Flacon, yellowish and blue-green glass
Syria?; 7th-9th century
H: 10 cm
This blown flacon was mounted so that it became part of a horse-like animal made of pinched glass. The flacon belongs to a type that is known from Syria during the Roman Era. After an interval, flacons of this kind in the shape of animal figures were made again in the early Islamic period. Unlike the Roman pieces, they were now set into a richer, lace-like decoration of pinched glass, perhaps inspired by the type of masterfully undercut Roman class called vasa diatreta.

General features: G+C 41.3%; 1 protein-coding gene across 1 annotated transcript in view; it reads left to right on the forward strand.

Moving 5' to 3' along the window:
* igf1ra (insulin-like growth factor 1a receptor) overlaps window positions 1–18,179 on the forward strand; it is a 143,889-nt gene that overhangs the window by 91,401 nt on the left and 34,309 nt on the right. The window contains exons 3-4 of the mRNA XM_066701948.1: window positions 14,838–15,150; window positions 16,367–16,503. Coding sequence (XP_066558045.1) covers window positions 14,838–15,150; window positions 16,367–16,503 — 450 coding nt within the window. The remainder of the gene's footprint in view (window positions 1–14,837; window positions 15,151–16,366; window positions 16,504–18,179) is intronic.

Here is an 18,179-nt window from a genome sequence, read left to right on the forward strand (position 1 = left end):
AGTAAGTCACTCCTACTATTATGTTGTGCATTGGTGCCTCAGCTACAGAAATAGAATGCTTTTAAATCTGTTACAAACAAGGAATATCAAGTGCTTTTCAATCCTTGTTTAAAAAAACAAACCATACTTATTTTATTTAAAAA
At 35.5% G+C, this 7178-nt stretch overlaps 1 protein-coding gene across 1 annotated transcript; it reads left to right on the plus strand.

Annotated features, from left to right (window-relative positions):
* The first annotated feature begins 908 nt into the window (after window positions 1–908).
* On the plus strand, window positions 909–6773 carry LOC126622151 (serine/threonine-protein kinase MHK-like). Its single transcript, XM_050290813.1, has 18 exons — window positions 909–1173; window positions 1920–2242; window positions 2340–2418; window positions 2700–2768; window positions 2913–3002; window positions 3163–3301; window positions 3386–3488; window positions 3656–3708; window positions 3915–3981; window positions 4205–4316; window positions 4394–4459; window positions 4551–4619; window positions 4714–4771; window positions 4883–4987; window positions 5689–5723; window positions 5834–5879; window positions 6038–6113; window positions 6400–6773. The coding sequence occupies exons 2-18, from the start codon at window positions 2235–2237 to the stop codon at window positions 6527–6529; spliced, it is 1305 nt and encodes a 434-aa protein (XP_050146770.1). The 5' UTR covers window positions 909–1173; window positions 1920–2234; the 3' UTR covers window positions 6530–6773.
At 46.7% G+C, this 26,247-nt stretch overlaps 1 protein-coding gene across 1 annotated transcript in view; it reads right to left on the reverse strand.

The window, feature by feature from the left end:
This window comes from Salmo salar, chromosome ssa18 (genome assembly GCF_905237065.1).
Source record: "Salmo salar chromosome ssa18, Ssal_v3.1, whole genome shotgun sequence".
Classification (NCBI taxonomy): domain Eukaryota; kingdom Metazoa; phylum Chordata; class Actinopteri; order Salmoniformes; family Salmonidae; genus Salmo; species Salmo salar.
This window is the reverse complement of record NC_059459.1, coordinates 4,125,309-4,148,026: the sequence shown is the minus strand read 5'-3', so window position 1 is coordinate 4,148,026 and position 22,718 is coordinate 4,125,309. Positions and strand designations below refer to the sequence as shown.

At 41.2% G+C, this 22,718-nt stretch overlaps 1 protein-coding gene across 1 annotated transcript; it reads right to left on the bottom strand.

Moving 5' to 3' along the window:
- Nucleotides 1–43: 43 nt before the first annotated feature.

The flacon’s wide neck indicates that it was intended to hold a liquid that was to be poured – probably a fragrant oil or balsam.
Inv. no. 49/1979
Kjeld von Folsach: Islamic art. The David Collection, Copenhagen 1990, cat.no. 224;
Stefano Carboni and David Whitehouse: Glass of the Sultans, Corning Museum of Glass, New York 2001, cat.no. 29;
Kjeld von Folsach: Art from the World of Islam in The David Collection, Copenhagen 2001, cat.no. 316;
Sabiha Al Khemir: Beauty and belief: crossing bridges with the arts of Islamic culture, Brigham Young University Museum of Art, Provo 2012, pp. 112-113;